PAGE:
• assist you with fitting and using urostomy bags
  • give you (and any carers) details about looking after the stoma
  • provide ongoing care and support once you are home.

Stomal therapy nurses work in many hospitals. Before you leave hospital, the stomal therapy nurse will make sure that you feel comfortable changing the urostomy bag and that you have a supply of bags. Once you are back home, you can contact the stomal therapy nurse for advice, and your doctor may also be able to arrange for a community nurse to visit you.

Your surgeon or GP can help you find a stomal therapy nurse, or you can ask
Cancer Council’s 13 11 20 nurses.

Join a stoma association – Your stomal therapy nurse will usually help you join a stoma association for support, free bags and related products. You can visit the Australian Council of Stoma Associations at australianstoma.com.au.

Register for the Stoma Appliance Scheme – The Australian Government’s Stoma Appliance Scheme (SAS) provides stoma bags and related products free of charge to members of stoma associations.

This method of collecting urine creates a pouch that works the same way as the bladder. This new bladder is called a neobladder and it allows you to urinate as usual without the need for a stoma.

The procedure for creating a neobladder is more complex and takes longer than creating a urostomy. The neobladder is made from a short length of your small bowel that is shaped into a pouch and placed in the same area as your original bladder. The surgeon will stitch your ureters into the top area of the neobladder (chimney). Urine will drain from the kidneys through the ureters into the neobladder.

Strengthening the pelvic floor muscles before and after surgery will help you control the neobladder. A physiotherapist can teach you exercises.

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Living with a neobladder

It takes time to get used to a new bladder. The neobladder will not have the nerves that tell you when your bladder is full, and you will have to learn new ways to empty it. Discuss any concerns
with your nurse, physiotherapist, GP and urologist, and arrange follow-up visits with them.

See a continence nurse – This specialist nurse will work with you to develop a toilet schedule to train your new bladder. At first, the new bladder won’t be able to hold as much urine and you will probably need to empty your bladder every 2–3 hours. This will gradually increase to 4–6 hours, but it may take several months. This may mean that the neobladder leaks when full, and you may have to get up during the night to go to the toilet.

It can often be difficult to fully empty the neobladder using your pelvic floor muscles, so the nurse will also teach you how to drain the bladder with a catheter. This is called intermittent self-catheterisation and should usually be done twice a day to reduce the risk of infection.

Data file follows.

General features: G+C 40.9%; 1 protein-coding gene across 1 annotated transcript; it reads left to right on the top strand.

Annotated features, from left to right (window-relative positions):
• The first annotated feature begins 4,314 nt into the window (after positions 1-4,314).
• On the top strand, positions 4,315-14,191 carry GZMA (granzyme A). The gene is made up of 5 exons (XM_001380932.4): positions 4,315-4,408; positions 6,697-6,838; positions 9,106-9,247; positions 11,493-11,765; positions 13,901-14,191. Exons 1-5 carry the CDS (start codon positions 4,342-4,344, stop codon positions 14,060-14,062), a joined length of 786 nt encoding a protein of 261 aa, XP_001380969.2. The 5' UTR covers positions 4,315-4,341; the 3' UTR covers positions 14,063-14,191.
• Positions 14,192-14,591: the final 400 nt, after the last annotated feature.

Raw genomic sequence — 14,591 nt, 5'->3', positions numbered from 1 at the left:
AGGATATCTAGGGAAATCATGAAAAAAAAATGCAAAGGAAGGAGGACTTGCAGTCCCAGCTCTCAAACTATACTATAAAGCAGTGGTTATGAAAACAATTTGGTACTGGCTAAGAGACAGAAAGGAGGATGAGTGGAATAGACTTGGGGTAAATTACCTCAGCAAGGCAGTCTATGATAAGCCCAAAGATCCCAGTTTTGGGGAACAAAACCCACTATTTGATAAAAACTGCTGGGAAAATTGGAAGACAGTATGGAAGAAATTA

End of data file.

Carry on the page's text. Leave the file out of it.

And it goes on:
Ask about the Continence Aids Payment Scheme (CAPS) – The Continence Aids Payment Scheme is operated by the Department of Human Services (Medicare) and provides a payment for eligible people needing a long-term supply of continence aids, including catheters for draining the bladder. You can ask the continence nurse if you’re eligible. Visit their website or call the CAPS Team on 1800 239 309.

Contact the National Continence Helpline – Call 1800 33 00 66 or email helpline@continence.org.au for more information.

In this procedure, the surgeon uses a piece of the small bowel to create a pouch inside the body. A valve allows urine to be stored inside the pouch and then removed through a stoma (an opening on the surface of the abdomen). This procedure is not commonly used today but may be an option in some circumstances.

How continent urinary diversion works

The surgeon connects the pouch to the ureters, which drain urine into it from the kidneys. The pouch valve is joined to the surface of the abdomen, where the stoma is created. Several times a day, you will need to drain the urine by inserting a drainage tube (catheter) through the stoma into the pouch. Once the pouch is empty, you remove the catheter. You do not have to wear a bag over the stoma.

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Living with a continent urinary diversion

Continent urinary diversion became popular for a time because it doesn’t require a stoma bag, but there is a high risk of problems requiring further surgery.

Using the catheter requires good hand–eye coordination, so continent urinary diversion may not be an option if you are elderly or if your coordination is limited for another reason.

See a stomal therapy nurse or urology nurse – They can teach you how to use the catheter to drain your pouch and will help you set up a schedule so that you are emptying it regularly. You will probably need to empty it about five times a day. It may take a while to become comfortable using the catheter, but most people find that they can return to their usual activities over time.